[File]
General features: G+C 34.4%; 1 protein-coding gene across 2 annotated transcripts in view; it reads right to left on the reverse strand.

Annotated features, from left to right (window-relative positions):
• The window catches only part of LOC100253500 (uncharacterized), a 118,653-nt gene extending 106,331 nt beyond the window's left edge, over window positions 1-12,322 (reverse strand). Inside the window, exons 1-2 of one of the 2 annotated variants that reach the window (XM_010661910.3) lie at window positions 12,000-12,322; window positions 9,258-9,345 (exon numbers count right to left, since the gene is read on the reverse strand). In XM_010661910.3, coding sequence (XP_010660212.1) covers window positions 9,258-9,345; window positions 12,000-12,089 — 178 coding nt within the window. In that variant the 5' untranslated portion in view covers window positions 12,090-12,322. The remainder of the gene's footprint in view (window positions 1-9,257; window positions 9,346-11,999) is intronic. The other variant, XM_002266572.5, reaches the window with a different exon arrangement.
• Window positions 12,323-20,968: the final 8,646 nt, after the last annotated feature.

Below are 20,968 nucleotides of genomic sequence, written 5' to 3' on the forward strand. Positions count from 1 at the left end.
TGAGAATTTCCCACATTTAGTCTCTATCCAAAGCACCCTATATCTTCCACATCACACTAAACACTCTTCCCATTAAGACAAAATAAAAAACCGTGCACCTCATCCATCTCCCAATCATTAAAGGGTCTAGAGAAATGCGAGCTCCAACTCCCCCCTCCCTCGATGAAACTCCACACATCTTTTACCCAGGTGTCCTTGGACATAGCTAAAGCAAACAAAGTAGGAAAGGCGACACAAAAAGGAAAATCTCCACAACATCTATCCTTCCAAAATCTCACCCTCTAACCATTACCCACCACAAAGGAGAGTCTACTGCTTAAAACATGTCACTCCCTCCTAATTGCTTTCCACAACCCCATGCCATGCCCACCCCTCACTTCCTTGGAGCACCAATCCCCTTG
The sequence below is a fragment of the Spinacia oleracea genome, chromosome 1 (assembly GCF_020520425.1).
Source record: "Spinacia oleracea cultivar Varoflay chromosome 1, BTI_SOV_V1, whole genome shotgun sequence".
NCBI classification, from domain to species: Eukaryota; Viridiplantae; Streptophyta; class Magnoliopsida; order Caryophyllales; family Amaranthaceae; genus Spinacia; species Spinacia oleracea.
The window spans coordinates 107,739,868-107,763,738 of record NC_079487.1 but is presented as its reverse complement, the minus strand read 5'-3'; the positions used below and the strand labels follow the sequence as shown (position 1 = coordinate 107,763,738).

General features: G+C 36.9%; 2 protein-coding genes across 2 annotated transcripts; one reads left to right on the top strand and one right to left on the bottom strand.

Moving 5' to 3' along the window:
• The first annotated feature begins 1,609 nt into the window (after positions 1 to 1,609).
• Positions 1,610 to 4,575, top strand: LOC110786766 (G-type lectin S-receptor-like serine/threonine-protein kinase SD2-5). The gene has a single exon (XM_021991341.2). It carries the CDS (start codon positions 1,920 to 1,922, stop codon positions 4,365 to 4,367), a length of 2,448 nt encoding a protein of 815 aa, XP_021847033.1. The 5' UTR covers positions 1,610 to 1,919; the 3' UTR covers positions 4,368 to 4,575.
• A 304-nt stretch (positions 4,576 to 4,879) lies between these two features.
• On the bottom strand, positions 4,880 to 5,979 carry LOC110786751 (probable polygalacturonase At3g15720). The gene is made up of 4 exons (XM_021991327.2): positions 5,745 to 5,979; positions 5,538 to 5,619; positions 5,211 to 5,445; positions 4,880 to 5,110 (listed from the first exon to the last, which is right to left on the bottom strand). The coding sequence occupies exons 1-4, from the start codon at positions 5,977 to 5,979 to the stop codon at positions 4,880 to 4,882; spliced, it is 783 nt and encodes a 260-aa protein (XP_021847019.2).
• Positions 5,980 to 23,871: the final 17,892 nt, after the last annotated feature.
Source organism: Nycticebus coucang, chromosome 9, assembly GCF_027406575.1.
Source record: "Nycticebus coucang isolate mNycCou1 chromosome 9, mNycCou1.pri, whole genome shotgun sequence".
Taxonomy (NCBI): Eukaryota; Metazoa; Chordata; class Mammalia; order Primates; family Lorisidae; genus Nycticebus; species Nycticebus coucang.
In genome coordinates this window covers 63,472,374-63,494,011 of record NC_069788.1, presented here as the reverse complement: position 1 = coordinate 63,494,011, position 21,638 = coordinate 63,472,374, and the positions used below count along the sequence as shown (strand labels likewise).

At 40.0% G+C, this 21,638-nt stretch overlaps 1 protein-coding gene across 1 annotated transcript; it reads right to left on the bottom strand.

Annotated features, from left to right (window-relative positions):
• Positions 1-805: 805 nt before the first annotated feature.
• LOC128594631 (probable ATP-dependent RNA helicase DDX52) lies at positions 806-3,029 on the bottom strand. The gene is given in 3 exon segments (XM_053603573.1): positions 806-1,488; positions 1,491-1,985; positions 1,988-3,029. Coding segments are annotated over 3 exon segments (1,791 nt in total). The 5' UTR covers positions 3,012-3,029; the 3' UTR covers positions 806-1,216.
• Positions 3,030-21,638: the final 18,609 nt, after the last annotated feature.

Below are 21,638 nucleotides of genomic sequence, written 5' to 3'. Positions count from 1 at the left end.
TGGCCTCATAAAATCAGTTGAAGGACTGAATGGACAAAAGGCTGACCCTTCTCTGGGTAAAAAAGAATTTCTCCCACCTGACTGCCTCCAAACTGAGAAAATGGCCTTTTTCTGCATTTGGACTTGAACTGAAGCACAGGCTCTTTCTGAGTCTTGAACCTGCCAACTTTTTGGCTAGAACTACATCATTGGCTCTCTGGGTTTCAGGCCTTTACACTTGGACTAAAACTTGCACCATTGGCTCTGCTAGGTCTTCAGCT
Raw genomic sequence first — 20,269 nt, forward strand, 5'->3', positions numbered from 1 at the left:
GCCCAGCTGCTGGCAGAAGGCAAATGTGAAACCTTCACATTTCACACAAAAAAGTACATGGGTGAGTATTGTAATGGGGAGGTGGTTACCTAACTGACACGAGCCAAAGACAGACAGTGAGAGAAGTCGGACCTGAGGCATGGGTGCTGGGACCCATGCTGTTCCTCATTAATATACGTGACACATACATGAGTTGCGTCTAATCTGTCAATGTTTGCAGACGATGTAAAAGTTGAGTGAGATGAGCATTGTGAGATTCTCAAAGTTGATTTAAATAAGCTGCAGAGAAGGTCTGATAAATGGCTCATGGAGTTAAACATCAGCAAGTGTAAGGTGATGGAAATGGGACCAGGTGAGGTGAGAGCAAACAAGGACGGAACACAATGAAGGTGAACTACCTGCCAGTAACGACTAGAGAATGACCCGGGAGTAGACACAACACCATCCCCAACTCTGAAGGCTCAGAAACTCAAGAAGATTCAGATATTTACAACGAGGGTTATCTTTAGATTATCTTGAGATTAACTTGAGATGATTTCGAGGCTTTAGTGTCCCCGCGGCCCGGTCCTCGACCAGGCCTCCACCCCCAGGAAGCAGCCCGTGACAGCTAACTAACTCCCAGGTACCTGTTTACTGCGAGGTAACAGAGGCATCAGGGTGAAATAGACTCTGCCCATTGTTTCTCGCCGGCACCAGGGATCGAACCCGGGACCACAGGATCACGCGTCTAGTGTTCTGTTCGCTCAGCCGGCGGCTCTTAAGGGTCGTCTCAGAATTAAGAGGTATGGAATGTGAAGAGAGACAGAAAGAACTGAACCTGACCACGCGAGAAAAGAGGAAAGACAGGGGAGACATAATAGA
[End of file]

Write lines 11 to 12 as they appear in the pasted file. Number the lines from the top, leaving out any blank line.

General features: G+C 36.9%; 2 protein-coding genes across 2 annotated transcripts; one reads left to right on the top strand and one right to left on the bottom strand.

Moving 5' to 3' along the window: